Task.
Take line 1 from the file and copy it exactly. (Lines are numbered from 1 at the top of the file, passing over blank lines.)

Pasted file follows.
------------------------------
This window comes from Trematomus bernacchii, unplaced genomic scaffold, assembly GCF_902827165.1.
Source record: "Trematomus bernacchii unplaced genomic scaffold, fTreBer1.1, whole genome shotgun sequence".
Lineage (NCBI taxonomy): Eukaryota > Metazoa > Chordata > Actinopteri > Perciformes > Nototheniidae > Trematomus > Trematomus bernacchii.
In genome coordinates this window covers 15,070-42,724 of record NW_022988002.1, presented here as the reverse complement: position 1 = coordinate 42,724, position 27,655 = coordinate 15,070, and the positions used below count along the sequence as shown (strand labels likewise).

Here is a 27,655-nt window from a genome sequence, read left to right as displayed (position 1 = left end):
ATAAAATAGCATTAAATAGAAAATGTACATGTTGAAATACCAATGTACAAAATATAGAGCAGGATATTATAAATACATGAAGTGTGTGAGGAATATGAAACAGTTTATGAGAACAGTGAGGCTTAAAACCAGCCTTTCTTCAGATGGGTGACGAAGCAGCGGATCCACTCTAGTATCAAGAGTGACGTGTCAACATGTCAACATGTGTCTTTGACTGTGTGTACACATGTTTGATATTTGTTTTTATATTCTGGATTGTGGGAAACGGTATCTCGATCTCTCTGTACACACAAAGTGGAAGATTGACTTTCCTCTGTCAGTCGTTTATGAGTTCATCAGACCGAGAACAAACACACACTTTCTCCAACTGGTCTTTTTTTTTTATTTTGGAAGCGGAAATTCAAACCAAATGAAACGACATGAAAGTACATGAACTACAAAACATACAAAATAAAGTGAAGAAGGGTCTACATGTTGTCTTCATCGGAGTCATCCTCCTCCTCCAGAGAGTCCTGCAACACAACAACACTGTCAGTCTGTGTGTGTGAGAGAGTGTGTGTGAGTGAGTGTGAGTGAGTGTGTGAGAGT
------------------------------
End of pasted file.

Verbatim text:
This window comes from Trematomus bernacchii, unplaced genomic scaffold, assembly GCF_902827165.1.